Don’t sweat it

You wouldn’t let a baby continue on their life’s journey without a name – in fact, you’re not legally allowed to – so don’t leave your business on hold while you’re fretting over the perfect name. Let your business have a life, listen for the name that suits it now, and when it comes to you, go with it, knowing that changing it down the road is a possibility.

Corrina’s popular course, Turn Your Passion to Profit, starts again soon; get front of the queue at:


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My yoga business: Teacher tales

Perfectly imperfect Just be yourself, no matter what they say. By Paula Hines “It’s such a relief to find out you’re a real person!” This is the response I was met with at a party recently. I was invited along by a new acquaintance. On my arrival, I pulled out the bottle of wine I’d brought as a gift for the host and when I was asked what I would like to drink I said, “A glass of red would be great please – thanks!” This was met with raised eyebrows. And later that evening while chatting, when I revealed that I’d had gone through some stressful times in the past three years that had negatively affected my health there was more surprise, “But you’re a yoga teacher? How can you get stressed?” I was amused further when even later I learned that they had all assumed that because I teach yoga, they would need to be on their best behaviour around me that evening. It’s not the first time I’ve had this kind of experience and I’m pretty sure it won’t be the last. And I know I am not alone. How many times have you experienced assumptions being made about you because you teach yoga? And how do you respond? I love yoga. But I have other interests too. I like green juice, but I


also like cake and I am not vegan. I don’t pretend to be anything other than myself and I am certainly not perfect. I just do the best I can with what I have in that moment. I do better some days than others. Yet I still find there are assumptions made about my character purely based on the fact that I teach yoga. When I started teaching and first encountered this I would worry about whether my behaviour was at odds with the perceived image of what a yoga teacher is supposed to be. But I soon saw how silly this was – whose expectations was I meant to be living up to? I live in a busy Western city, not in an ashram in the Himalayas. And, just like anyone who comes to the classes I teach, I have day-to-day responsibilities and ups and downs. So yes, I am a real person. Perfectly imperfect. Just as your teaching style will appeal to some people more than others, there are some people who will always see you as they wish to. And that’s okay. Keep it real, folks.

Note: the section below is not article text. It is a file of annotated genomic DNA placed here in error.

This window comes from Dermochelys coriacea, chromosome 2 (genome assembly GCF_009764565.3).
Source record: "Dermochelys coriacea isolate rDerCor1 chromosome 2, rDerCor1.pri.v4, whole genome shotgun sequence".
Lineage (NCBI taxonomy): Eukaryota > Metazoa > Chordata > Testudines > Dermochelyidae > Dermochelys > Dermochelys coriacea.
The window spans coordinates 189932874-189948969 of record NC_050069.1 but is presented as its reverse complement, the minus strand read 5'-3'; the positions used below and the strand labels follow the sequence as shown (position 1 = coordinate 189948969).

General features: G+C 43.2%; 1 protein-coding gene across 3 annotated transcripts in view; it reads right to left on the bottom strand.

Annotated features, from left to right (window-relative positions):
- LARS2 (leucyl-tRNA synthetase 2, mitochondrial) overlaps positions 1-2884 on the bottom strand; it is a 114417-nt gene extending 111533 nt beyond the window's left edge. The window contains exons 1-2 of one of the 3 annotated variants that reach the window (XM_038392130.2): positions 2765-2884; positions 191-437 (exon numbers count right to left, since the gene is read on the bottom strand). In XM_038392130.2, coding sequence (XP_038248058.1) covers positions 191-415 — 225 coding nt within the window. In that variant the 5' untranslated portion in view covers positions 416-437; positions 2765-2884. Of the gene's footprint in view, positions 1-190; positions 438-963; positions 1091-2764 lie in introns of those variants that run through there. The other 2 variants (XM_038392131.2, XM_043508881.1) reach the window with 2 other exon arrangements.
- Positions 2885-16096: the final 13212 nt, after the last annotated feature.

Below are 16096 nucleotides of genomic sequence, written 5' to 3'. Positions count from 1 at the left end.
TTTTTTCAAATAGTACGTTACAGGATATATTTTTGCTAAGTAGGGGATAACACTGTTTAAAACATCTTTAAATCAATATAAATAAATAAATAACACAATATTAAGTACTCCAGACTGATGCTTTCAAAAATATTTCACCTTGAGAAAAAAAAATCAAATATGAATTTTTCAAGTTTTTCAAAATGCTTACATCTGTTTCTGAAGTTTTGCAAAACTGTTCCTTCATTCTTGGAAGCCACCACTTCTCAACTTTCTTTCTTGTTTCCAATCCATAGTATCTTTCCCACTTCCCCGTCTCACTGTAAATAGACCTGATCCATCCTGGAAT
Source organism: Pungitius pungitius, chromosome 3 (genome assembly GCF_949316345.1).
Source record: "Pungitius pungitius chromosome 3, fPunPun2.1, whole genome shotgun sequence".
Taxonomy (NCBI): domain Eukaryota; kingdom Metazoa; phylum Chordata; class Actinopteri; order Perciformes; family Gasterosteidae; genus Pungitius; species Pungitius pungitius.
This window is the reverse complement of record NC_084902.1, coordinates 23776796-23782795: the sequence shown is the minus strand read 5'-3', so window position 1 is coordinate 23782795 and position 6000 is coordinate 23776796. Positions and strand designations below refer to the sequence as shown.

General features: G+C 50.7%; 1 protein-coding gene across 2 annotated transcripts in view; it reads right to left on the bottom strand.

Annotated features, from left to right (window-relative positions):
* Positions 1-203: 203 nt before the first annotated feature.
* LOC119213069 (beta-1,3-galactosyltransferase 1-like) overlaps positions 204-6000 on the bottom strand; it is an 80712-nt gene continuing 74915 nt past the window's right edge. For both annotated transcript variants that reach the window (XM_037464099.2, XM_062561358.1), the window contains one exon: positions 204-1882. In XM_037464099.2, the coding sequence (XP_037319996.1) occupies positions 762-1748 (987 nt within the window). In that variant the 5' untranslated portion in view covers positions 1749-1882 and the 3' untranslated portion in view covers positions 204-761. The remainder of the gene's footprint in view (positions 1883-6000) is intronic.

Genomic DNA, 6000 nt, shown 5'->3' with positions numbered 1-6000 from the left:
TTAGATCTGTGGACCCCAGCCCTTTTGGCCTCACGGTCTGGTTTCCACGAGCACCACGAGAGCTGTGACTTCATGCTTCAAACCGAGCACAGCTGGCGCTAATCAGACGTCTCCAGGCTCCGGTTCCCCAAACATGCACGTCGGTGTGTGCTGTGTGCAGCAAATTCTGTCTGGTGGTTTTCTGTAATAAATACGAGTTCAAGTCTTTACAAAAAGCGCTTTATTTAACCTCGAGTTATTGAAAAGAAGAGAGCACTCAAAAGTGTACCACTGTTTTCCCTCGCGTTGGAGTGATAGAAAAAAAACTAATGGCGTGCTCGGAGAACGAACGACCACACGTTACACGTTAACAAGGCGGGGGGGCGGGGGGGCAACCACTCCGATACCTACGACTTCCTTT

Paula Hines is a London-based yoga teacher (

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Teachekr Spea

Ever wondered what your teacher’s going on about? Adam Hocke demystifies popular yoga terminology


s postural yoga teachers and students we employ a variety of words and phrases that wouldn’t make much sense in polite society. We overload their meaning and use so heavily that we create a hugely subjective muddle. Let’s reclaim an understanding of these words, use them consciously, and deepen their effect.


Anatomically Speaking

‘Activate the Core’ is a colloquial instruction used to describe abdominal contraction, hip flexor engagement, pelvic placement, lower back support mechanisms, inner thigh squeeze, and many, many more options dependent on the teacher and the yoga immersion weekend from which they’ve just returned. It is mistranslated frequently into never-ending abdominal contractions in preparation for bikini season. Because

of this wide range of precise and confused possibilities it is unclear what if anything teachers actually mean. Simply, the core is present in the forces that provide support and integration from the diaphragm down to the pelvis’s juncture with the legs. The core supports vulnerable regions including the lower back and sacroiliac joint. It contracts and expands for breath through the lower abdomen. The core lifts lower limbs to upper or upper limbs to lower especially in inversions, arm balances, and jumping transitions. Core activation ensures a posture works as one unit by providing an energetic focal point that powers, connects, and structures what would otherwise be a mass of flailing limbs. Often forgotten, it can also be deactivated, rested, and released.

Spiritually speaking

Deeply connected to vanity in modern society, many students and teachers can have numerous emotional entanglements